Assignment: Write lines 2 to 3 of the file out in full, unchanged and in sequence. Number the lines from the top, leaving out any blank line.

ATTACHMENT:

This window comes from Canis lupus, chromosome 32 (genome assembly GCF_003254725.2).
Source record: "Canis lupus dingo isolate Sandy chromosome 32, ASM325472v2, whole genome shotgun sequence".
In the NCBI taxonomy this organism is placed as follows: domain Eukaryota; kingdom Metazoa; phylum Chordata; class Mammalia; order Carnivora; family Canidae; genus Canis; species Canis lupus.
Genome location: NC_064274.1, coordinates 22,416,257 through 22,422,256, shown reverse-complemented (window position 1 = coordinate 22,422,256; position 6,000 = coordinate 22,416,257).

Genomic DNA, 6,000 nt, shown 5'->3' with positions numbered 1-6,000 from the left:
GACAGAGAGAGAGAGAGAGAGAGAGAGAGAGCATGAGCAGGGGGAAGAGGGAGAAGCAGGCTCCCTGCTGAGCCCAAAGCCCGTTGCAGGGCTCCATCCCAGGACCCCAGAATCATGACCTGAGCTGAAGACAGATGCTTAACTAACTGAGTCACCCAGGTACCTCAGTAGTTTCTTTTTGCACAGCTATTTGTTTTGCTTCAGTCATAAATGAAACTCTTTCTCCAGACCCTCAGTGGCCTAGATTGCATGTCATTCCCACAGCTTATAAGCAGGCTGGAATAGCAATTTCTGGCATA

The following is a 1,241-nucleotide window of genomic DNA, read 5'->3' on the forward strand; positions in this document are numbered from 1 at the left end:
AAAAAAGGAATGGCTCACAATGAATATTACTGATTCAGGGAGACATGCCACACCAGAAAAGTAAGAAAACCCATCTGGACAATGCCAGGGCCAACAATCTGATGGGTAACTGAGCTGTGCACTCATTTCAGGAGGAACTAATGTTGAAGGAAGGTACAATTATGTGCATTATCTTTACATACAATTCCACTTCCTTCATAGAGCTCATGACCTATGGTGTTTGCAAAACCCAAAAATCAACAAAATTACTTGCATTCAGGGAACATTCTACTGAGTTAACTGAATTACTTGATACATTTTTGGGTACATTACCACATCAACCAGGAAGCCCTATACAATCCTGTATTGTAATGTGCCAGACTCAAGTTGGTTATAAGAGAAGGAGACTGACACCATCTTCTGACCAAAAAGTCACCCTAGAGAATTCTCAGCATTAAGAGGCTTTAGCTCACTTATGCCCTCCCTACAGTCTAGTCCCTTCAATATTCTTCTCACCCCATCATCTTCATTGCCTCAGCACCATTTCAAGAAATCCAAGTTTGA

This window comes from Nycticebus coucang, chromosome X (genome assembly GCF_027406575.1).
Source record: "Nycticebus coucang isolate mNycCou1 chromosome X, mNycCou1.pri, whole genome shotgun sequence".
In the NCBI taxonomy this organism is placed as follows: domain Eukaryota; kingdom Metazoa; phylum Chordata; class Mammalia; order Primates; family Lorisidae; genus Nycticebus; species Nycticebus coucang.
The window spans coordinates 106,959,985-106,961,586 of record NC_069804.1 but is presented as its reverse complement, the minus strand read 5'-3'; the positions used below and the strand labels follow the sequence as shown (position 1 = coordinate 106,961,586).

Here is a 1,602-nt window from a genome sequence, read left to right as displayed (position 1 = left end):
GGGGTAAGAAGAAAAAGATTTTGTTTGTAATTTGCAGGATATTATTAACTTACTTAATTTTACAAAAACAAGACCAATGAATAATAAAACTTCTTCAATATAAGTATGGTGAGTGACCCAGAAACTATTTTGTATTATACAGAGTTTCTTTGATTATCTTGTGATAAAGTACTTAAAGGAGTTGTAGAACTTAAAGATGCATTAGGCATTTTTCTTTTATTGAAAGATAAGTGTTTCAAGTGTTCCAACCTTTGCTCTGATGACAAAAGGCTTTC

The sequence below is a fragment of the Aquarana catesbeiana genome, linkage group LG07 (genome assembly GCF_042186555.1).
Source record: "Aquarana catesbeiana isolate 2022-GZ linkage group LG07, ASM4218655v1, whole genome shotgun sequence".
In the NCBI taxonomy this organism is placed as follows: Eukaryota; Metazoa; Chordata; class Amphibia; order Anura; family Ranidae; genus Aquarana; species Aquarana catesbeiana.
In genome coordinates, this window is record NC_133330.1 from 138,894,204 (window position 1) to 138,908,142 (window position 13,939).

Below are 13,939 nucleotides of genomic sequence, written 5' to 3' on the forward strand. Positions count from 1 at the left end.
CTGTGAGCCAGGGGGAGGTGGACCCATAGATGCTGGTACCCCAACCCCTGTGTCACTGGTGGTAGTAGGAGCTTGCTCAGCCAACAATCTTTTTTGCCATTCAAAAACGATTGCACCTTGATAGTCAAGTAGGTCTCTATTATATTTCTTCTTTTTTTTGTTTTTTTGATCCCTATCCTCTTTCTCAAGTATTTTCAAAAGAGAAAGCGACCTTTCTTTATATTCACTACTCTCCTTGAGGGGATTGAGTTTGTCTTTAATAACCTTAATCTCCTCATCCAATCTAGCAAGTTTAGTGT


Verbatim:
Source record: "Canis lupus dingo isolate Sandy chromosome 32, ASM325472v2, whole genome shotgun sequence".
In the NCBI taxonomy this organism is placed as follows: domain Eukaryota; kingdom Metazoa; phylum Chordata; class Mammalia; order Carnivora; family Canidae; genus Canis; species Canis lupus.